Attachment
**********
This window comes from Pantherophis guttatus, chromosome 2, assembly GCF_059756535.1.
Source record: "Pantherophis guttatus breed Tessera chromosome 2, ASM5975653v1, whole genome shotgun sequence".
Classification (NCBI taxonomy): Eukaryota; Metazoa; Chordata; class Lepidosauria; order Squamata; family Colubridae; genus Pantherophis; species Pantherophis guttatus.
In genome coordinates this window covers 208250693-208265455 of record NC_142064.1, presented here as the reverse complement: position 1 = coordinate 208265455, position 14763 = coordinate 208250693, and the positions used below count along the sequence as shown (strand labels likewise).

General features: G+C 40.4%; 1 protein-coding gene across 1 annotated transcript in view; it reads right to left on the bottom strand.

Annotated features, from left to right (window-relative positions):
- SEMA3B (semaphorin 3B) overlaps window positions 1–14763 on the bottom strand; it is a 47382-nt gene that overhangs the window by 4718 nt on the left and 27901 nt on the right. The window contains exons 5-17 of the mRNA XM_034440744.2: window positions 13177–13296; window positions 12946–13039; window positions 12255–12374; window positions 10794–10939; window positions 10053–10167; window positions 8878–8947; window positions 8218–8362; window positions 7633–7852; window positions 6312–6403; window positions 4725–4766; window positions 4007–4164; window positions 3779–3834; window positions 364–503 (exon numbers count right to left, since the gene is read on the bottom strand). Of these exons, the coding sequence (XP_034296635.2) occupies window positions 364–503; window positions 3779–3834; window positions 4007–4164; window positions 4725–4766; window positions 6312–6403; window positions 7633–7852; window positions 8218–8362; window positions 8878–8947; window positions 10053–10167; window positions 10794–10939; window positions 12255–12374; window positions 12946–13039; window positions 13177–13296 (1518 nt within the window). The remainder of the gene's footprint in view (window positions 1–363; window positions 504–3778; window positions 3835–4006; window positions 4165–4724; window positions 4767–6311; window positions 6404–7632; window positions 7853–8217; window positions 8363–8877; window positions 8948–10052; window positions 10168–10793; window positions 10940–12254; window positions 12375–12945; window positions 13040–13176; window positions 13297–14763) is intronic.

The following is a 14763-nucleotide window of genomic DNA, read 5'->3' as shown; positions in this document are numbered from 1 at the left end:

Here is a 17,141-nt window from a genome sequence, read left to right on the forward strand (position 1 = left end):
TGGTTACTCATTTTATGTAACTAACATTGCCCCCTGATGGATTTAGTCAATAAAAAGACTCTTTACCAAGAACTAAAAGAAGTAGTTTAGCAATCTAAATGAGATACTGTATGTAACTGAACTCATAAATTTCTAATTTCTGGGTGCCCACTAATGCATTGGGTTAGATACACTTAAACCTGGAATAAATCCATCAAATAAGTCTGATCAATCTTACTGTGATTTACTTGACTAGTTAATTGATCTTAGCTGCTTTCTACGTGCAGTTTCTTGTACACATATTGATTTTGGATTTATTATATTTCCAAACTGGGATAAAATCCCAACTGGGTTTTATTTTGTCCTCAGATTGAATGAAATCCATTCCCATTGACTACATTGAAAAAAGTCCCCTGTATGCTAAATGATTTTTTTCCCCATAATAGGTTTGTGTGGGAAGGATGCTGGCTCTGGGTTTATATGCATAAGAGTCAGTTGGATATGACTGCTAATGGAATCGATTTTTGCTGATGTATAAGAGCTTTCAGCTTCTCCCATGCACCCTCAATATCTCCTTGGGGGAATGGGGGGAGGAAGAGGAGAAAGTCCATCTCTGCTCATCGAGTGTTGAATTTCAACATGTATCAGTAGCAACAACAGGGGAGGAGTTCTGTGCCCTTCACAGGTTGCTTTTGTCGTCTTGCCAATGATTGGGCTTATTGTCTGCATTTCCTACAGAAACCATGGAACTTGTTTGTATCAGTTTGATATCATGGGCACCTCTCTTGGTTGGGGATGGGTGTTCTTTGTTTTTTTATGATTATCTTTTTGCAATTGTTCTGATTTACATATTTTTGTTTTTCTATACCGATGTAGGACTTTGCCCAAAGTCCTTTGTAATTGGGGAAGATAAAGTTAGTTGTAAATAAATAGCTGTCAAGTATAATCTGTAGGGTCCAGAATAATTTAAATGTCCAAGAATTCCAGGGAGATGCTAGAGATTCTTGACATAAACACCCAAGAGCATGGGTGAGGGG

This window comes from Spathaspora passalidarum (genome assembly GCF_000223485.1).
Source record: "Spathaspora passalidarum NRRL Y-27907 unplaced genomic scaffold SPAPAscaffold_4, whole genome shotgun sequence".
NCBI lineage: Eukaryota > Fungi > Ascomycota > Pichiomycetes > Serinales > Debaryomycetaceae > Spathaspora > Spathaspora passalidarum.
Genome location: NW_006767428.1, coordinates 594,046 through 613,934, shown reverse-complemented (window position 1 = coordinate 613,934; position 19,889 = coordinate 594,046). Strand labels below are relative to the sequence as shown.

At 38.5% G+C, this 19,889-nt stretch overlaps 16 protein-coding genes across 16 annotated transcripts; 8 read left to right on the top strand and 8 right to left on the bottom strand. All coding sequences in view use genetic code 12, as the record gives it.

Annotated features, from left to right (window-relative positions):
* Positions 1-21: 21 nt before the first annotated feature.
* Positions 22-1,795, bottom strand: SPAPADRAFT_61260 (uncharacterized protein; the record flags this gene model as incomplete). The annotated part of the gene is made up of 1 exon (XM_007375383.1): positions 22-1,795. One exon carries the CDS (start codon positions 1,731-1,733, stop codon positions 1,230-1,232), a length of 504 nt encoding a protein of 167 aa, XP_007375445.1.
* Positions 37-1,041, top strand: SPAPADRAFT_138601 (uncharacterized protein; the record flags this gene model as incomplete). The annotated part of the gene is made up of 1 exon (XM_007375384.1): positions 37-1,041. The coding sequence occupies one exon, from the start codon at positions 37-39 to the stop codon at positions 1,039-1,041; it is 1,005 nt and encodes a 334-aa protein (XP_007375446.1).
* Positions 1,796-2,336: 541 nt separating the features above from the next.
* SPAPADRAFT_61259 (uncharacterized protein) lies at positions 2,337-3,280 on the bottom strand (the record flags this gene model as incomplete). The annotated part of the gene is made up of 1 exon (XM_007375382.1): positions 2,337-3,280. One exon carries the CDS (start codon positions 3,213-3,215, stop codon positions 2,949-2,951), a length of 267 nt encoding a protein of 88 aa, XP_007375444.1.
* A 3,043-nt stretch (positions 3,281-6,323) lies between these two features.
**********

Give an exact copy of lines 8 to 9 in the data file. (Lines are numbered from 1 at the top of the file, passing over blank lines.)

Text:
The following is a 14763-nucleotide window of genomic DNA, read 5'->3' as shown; positions in this document are numbered from 1 at the left end:

Here is a 17,141-nt window from a genome sequence, read left to right on the forward strand (position 1 = left end):